When James W. Hall stepped off the train from Kentucky in 1965 and took his first breath of Florida air, something magical happened, and he has been working to capture that magic in his writing ever since.  Hall is the award-winning author of short stories, essays, poetry, and sixteen bestselling crime novels. His writing has a lushness and lyricism that literally sing on the page and bespeak a writer who has an abiding respect for the beauty of language. He is also a master storyteller who keeps readers mesmerized with stories that are impossible to put down. 

Hall entered Florida Presbyterian College (now Eckerd) planning to become a preacher.  Then he met Peter Meinke, the man who changed the course of his life. “It was Peter’s first year teaching at Florida Presbyterian,” Hall recalls. “He taught poetry, and I thought he was really cool so I took his classes.  That’s when I fell in love with literature. Peter became my role model.  He had an incredible influence on me.”

But Hall’s love affair with reading actually began long before that.  As a young boy growing up in Kentucky, Hall remembers being dropped off at the town library while his mother went shopping.  When the librarian walked by, Hall grabbed a random book from the mystery shelf to make himself look busy.  He became hooked on the story and had “the extraordinary revelation that reading a book was fun.” Hall credits that unnamed mystery novel with setting him on the road to becoming a writer. According to Hall, “I started to picture the unspeakable – that I might someday learn the craft of writing well enough to create the very things I so dearly loved to consume,”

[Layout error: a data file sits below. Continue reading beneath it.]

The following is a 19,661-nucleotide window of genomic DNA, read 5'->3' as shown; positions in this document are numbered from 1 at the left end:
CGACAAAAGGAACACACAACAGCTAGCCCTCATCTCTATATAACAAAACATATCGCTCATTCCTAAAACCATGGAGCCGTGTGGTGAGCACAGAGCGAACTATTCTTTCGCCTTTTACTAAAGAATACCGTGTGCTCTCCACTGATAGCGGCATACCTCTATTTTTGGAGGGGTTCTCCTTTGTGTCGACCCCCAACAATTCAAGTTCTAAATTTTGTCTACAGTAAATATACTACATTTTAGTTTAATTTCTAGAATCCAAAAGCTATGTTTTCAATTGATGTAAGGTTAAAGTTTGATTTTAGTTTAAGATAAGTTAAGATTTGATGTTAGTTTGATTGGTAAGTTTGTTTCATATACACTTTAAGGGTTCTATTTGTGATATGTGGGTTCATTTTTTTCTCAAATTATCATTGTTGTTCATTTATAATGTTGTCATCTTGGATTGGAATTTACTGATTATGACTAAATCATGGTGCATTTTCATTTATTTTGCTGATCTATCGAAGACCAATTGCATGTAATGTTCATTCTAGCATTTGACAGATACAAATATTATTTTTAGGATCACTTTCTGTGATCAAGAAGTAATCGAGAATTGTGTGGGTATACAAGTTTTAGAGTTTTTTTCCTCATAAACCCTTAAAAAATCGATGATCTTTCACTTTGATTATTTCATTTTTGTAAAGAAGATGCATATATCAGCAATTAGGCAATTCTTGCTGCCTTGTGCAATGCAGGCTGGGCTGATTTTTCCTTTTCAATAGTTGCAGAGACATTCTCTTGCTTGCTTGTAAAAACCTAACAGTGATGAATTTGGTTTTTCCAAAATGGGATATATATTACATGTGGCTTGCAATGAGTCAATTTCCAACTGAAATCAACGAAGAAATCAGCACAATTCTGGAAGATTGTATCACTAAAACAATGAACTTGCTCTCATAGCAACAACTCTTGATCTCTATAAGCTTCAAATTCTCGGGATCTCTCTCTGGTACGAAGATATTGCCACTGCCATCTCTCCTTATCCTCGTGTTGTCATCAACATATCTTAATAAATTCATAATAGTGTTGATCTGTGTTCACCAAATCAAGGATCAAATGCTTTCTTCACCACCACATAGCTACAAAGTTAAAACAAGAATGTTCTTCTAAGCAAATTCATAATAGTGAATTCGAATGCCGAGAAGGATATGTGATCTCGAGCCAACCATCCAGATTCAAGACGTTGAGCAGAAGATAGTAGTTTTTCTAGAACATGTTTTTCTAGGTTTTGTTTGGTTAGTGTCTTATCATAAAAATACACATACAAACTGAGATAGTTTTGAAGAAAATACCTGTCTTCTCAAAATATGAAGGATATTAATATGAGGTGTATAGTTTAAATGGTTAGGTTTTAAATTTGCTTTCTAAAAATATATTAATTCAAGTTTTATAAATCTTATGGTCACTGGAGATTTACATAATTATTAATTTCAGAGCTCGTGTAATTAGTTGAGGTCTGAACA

After graduating with a BA in literature, Hall went on to earn a Masters degree in creative writing from Johns Hopkins and a Ph.D in literature and creative writing from the University of Utah.  He took a teaching position as Professor of Literature and Writing at Florida International University where he has worked for over thirty years.

Hall published his first novel, Under Cover of Daylight, in 1988. The story introduces Thorn, the reclusive, reluctant hero who longs for a simple life hand-crafting fishing lures at his home in the Florida Keys.  Hall based his character on a Key Largo neighbor,  but admits that he’s thrown in some of himself as well. “Like Thorn, I’m withdrawn by instinct, but called into action by the real world,” he says. “When you write, you have the joy of disappearing into the world you’re creating.   But the downside is that it’s hard to disengage, and sometimes it causes you to neglect the real world of family and friends.”  Hall tries to counteract this by setting a schedule: writing in the mornings and afternoons and keeping evenings and weekends free.

Silencer, a book Publisher’s Weekly  describes as “Hall’s superlative eleventh thriller,” pits Thorn against two deviant contract killers as he attempts to keep an environmental treasure out of the hands of greedy developers.  Thorn finds himself pulled into a complex web of kidnapping, murder and family intrigue that leads back to the 1930s and a group of powerful men with a sinister plan.  

While critics have been lavish in their praise of Silencer, Hall isn’t one to rest on his laurels.  He is already at work on another book, but he still manages to spend quality time with his wife Evelyn, his “first and best editor.” He also enjoys reading, hiking, fishing, tennis, traveling, watching movies, and walking his three Cavalier King Charles Spaniels, Carrie, Stella, and Maggie.   

It’s been quite a journey from that long-ago Kentucky library, but along the way, James W. Hall has enriched the lives of countless readers all over the world.  

For more about James W. Hall, visit his official website at

Next: Carolina Garcia-Aguilera - Mystery...Cuban Style